Daily Reflection April 22nd, 2020

Daily Reflection April 22nd, 2020



At the time of the First Ecumenical Council [Nicaea, 325 A.D.], the quarreling clerics wrote accusations one against the other and presented them to the emperor. Emperor Constantine received all of these accusations and, not opening them, burned them over a lit candle. To the amazement of those around him, the emperor said: “If I saw with my own eyes a bishop, a priest or a monk in a sinful act, I would cover him with my cloak, so that no one would ever see his sin.” Thus, this great Christian emperor embarrassed the scandalmongers and sealed their mouths. Our Faith prohibits us from being spies of the sins of others and stresses that we be merciless judges of our own sins. The sick person in the hospital is concerned with his own particular malady, so that he has neither the will nor the time to question others who are ill or to mock their illness. Are we not all in this world as patients in a hospital? Does not our own common sense emphasize that we look at our own illness and not at another’s? Let no one think that he will be cured of his illness in the other world. It is this world that is the hospital and place for healing; in the next world there is no hospital; there is either a palace or a prison. (St. Nikolai Velimirovich, Prologue from Ochrid)

Men of Israel, hear these words: Jesus of Nazareth, a Man attested by God to you by miracles, wonders, and signs which God did through Him in your midst, as you yourselves also know — Him, being delivered by the determined purpose and foreknowledge of God, you have taken by lawless hands, have crucified, and put to death; whom God raised up, having loosed the pains of death, because it was not possible that He should be held by it….

Therefore let all the house of Israel know assuredly that God has made this Jesus, whom you crucified, both Lord and Christ.” (Acts 2:22-24; 36, Bright Wednesday)

Fr John’s Reflection

Two thoughts today: one each for the quotations above. The words of the holy apostle Peter taken from the second chapter of Acts are taken from the “case” brought against the scribes and pharisees about Jesus. He makes it very clear those to whom he was speaking were responsible for the trial, crucifixion and death of the Lord, despite the “miracles, wonders, and signs” which were done by Him. But he also makes it clear that this Jesus is risen from the dead and is both Lord and Christ. In this aren’t there, at least to some degree, “charges” not only against those leaders, but each of us? In this Paschal (and quarantine) season, it is so easy to be smug and comfortable in our “churchliness,” just like the scribes and pharisees, even lamenting that we were “locked out of our church.” We can be convinced that would never have crucified the Lord. But we must always hold up the bright light of examination and honesty to our minds, hearts and souls to find those little secret spots inside where we “wobble,” even if only a little. Then we try to root them out in the hard work of repentance.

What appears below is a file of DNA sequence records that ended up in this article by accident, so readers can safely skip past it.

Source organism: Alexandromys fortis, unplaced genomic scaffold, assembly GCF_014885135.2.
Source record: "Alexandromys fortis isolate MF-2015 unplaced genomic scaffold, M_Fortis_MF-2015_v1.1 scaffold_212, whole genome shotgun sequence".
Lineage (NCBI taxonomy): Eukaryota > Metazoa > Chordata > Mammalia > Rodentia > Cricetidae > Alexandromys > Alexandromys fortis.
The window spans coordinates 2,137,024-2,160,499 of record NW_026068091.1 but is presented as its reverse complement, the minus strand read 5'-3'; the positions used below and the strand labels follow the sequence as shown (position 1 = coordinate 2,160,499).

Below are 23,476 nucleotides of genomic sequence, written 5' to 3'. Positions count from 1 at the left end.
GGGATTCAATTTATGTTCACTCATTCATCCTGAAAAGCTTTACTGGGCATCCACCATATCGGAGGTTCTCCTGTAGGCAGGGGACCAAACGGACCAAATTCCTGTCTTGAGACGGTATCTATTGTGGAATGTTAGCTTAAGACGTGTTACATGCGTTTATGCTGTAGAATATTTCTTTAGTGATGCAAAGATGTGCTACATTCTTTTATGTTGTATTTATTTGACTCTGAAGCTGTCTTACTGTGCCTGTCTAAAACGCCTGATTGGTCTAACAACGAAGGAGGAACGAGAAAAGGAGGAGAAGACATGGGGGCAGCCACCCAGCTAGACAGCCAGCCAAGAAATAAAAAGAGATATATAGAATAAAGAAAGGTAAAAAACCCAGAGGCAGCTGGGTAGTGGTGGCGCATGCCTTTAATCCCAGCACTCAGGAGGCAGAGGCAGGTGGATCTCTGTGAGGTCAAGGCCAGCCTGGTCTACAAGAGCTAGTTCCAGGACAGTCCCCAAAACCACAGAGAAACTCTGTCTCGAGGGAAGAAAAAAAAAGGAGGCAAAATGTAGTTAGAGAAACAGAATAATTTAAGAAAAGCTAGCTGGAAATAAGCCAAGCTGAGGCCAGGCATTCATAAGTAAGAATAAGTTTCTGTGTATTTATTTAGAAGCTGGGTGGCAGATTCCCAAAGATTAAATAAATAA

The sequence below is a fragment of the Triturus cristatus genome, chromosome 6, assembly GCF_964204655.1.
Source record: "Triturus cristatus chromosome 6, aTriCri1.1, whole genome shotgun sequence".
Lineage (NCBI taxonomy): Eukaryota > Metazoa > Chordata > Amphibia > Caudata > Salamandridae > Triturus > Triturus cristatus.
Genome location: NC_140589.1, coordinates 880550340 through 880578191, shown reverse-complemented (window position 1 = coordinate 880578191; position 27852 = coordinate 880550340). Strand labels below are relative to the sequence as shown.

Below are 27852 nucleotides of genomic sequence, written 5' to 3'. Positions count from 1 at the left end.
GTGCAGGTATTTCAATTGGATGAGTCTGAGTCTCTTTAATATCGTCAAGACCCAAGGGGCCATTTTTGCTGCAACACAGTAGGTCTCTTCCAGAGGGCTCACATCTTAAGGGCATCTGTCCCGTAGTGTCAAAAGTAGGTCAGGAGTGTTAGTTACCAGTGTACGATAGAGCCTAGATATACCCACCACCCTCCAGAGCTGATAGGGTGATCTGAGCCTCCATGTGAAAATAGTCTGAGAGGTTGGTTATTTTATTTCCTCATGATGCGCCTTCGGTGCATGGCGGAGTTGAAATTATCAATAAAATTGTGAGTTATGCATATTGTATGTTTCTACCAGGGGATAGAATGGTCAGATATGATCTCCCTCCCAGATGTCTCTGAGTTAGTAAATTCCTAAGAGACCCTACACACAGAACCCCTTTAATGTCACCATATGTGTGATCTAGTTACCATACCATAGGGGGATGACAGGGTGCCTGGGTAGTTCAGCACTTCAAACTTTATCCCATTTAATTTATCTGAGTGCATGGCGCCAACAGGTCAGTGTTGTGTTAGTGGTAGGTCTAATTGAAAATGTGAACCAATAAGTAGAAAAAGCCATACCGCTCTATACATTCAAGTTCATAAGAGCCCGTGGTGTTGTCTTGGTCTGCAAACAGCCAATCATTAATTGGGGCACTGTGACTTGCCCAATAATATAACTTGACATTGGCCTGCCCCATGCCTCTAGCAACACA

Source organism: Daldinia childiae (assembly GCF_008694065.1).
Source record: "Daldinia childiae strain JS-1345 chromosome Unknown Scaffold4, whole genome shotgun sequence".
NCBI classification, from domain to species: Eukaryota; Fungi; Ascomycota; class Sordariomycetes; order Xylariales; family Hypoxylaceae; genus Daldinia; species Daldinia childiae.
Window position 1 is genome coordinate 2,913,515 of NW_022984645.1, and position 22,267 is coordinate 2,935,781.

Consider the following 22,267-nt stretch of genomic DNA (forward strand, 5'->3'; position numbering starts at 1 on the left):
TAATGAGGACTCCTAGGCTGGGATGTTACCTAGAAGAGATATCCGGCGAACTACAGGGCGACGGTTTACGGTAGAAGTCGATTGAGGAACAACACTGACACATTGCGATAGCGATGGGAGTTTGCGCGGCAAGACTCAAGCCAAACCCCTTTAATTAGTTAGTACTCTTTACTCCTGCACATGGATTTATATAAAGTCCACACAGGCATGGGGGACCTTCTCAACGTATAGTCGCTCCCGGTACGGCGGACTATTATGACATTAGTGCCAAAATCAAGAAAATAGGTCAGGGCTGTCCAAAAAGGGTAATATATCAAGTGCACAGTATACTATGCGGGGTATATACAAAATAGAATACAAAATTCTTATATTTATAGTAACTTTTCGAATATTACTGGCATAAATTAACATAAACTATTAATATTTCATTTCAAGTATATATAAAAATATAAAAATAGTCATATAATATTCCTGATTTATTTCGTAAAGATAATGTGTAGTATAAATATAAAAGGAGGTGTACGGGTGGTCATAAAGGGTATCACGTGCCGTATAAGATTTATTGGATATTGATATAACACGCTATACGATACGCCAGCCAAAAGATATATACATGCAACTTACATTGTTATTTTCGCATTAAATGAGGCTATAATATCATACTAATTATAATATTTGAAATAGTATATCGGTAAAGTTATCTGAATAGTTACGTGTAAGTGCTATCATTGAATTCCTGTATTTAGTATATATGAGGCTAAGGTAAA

The story of the Emperor Constantine and the very humbling and stark lesson he gives to bishops and priests who are quarrelling with each other in Nicaea hit home for me. We “professional” Church people can be so wrapped up in ourselves and so judgmental of others — especially those above us. May we all repent of that. But St. Nikolai states that the Faith “prohibits us from being spies of the sins of others and stresses that we be merciless judges of our own sins.” It strikes me that in the middle of this difficult situation in which we find ourselves, we not only are tempted to “watch” our neighbor, but to judge, then “snitch” on him. In some places, local governments (i.e. NYC) are literally asking people to do that! Perhaps this quarantine has the added effect of forcing us to behave like Christians fasting: watching our own plates, striving to be moderate in our behavior, and repenting of our sins. Ultimately, isn’t that also at the bottom of all sickness? Sin? Isn’t repentance at the bottom of all healing? If, as St. Nikolai says, there is either a palace or a prison after this life, shouldn’t we be looking at ourselves and preparing to move into the Palace?

Christ is Risen!